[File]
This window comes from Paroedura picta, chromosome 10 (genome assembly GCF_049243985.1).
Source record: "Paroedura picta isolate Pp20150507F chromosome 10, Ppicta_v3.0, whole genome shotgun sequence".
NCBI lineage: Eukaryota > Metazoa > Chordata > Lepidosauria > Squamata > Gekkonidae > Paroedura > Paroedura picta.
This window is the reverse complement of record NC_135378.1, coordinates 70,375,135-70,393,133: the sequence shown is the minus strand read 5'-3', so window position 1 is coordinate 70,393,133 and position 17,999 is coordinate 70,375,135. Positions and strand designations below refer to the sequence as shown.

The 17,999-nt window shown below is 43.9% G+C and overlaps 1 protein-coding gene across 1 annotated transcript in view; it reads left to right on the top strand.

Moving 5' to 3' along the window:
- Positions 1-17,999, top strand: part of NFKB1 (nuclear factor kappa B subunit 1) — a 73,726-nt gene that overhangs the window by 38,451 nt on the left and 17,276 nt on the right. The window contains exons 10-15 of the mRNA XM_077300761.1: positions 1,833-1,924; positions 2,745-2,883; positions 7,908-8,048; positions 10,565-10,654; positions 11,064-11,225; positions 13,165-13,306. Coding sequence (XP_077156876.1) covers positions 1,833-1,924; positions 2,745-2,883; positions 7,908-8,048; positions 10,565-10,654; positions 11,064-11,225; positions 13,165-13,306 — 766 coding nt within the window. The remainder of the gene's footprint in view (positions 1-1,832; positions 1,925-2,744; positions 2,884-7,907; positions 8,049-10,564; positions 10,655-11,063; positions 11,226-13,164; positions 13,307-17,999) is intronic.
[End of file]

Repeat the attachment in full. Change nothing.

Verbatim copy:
This window comes from Paroedura picta, chromosome 10 (genome assembly GCF_049243985.1).
Source record: "Paroedura picta isolate Pp20150507F chromosome 10, Ppicta_v3.0, whole genome shotgun sequence".
NCBI lineage: Eukaryota > Metazoa > Chordata > Lepidosauria > Squamata > Gekkonidae > Paroedura > Paroedura picta.
This window is the reverse complement of record NC_135378.1, coordinates 70,375,135-70,393,133: the sequence shown is the minus strand read 5'-3', so window position 1 is coordinate 70,393,133 and position 17,999 is coordinate 70,375,135. Positions and strand designations below refer to the sequence as shown.

The 17,999-nt window shown below is 43.9% G+C and overlaps 1 protein-coding gene across 1 annotated transcript in view; it reads left to right on the top strand.

Moving 5' to 3' along the window:
- Positions 1-17,999, top strand: part of NFKB1 (nuclear factor kappa B subunit 1) — a 73,726-nt gene that overhangs the window by 38,451 nt on the left and 17,276 nt on the right. The window contains exons 10-15 of the mRNA XM_077300761.1: positions 1,833-1,924; positions 2,745-2,883; positions 7,908-8,048; positions 10,565-10,654; positions 11,064-11,225; positions 13,165-13,306. Coding sequence (XP_077156876.1) covers positions 1,833-1,924; positions 2,745-2,883; positions 7,908-8,048; positions 10,565-10,654; positions 11,064-11,225; positions 13,165-13,306 — 766 coding nt within the window. The remainder of the gene's footprint in view (positions 1-1,832; positions 1,925-2,744; positions 2,884-7,907; positions 8,049-10,564; positions 10,655-11,063; positions 11,226-13,164; positions 13,307-17,999) is intronic.